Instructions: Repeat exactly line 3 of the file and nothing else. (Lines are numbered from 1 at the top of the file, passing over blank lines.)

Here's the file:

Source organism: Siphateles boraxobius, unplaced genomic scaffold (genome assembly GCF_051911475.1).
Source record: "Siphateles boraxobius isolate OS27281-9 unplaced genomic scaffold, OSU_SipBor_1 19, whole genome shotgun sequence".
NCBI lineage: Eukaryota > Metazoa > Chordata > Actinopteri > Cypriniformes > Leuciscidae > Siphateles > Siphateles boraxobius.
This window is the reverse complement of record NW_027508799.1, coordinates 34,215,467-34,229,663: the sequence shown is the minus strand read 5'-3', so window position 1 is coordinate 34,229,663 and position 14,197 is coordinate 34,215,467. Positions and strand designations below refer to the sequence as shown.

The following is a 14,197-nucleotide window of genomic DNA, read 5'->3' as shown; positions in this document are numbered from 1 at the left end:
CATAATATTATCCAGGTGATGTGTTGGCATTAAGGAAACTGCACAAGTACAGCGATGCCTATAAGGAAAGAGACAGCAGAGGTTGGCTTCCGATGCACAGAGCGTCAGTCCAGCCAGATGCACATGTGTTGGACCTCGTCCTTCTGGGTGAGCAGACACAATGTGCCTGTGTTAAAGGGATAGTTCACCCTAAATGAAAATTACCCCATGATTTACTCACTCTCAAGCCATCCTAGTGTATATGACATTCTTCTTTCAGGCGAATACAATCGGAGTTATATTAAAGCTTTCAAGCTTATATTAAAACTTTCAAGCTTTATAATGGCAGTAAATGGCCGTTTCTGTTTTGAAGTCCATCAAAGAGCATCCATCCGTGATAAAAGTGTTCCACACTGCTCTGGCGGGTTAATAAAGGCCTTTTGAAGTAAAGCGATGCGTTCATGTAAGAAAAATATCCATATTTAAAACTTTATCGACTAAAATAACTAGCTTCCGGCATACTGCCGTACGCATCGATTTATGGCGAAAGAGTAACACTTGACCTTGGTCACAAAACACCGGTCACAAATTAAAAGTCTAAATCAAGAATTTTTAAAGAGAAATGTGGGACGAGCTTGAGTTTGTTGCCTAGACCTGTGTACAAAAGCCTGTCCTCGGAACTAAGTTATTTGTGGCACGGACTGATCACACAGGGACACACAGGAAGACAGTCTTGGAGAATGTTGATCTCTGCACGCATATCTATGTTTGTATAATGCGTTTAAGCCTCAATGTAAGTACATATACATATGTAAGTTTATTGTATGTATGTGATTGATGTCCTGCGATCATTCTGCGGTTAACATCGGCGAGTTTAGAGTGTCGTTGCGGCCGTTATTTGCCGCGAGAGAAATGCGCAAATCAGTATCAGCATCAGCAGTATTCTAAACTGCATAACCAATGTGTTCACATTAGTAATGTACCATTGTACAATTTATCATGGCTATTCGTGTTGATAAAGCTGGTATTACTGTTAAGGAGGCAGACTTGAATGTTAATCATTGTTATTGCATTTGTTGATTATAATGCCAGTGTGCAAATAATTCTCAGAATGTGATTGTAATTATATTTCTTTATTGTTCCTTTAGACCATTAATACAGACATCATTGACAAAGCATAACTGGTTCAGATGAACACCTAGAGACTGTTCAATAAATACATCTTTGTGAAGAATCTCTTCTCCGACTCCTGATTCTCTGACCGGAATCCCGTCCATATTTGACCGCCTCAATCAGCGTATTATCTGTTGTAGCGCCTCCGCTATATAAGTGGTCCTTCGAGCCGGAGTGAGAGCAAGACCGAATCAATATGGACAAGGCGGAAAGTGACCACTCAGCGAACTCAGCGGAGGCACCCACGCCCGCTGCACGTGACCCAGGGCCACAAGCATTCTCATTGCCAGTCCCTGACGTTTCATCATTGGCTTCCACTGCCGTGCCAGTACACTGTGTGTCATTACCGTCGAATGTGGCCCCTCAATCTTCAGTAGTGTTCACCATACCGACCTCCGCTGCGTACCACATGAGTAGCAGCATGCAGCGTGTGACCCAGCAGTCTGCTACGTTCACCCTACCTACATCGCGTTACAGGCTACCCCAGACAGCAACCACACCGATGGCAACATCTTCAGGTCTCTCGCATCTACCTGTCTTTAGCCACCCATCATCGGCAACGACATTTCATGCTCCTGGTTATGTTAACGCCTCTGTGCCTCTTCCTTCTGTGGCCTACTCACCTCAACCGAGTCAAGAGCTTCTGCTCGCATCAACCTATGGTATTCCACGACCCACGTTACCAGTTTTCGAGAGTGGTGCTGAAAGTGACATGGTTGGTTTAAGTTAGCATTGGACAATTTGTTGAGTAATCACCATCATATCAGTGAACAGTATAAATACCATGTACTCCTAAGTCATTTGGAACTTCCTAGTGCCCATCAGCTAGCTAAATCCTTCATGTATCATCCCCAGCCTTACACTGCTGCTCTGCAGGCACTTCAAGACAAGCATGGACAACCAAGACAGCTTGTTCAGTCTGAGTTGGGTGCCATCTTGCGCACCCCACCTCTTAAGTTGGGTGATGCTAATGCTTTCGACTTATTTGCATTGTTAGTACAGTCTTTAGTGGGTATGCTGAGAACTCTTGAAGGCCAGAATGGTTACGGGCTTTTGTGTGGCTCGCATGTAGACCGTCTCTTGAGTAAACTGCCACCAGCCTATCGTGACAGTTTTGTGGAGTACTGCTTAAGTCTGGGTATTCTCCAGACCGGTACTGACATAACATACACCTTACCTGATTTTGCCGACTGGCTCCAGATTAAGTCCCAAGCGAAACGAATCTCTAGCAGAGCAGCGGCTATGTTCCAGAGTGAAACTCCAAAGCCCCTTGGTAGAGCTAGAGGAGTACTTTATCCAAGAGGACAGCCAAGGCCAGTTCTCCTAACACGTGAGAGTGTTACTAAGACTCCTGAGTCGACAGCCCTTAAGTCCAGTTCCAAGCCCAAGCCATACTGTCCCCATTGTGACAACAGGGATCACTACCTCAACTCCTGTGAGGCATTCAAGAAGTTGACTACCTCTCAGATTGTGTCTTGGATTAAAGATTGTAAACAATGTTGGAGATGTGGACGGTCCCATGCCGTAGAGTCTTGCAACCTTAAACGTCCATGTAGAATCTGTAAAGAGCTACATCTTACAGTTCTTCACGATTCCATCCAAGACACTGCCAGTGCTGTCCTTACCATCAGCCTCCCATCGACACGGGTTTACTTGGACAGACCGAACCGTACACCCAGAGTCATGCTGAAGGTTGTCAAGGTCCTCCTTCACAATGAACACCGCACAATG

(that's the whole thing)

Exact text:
NCBI lineage: Eukaryota > Metazoa > Chordata > Actinopteri > Cypriniformes > Leuciscidae > Siphateles > Siphateles boraxobius.